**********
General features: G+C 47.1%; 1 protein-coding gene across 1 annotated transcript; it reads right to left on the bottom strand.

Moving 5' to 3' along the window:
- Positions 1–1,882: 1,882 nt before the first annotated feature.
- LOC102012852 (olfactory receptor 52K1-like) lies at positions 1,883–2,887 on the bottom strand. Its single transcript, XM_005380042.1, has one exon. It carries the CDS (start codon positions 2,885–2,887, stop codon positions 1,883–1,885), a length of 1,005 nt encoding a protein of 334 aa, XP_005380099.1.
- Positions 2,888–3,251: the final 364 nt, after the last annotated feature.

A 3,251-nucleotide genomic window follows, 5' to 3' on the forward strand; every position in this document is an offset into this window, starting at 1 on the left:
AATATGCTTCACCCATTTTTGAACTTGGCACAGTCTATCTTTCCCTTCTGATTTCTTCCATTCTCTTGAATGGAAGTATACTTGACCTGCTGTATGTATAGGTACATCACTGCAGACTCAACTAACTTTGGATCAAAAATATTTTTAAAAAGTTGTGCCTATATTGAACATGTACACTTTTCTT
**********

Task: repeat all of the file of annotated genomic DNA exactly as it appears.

General features: G+C 47.1%; 1 protein-coding gene across 1 annotated transcript; it reads right to left on the bottom strand.

Moving 5' to 3' along the window:
- Positions 1–1,882: 1,882 nt before the first annotated feature.
- LOC102012852 (olfactory receptor 52K1-like) lies at positions 1,883–2,887 on the bottom strand. Its single transcript, XM_005380042.1, has one exon. It carries the CDS (start codon positions 2,885–2,887, stop codon positions 1,883–1,885), a length of 1,005 nt encoding a protein of 334 aa, XP_005380099.1.
- Positions 2,888–3,251: the final 364 nt, after the last annotated feature.

A 3,251-nucleotide genomic window follows, 5' to 3' on the forward strand; every position in this document is an offset into this window, starting at 1 on the left:
AATATGCTTCACCCATTTTTGAACTTGGCACAGTCTATCTTTCCCTTCTGATTTCTTCCATTCTCTTGAATGGAAGTATACTTGACCTGCTGTATGTATAGGTACATCACTGCAGACTCAACTAACTTTGGATCAAAAATATTTTTAAAAAGTTGTGCCTATATTGAACATGTACACTTTTCTT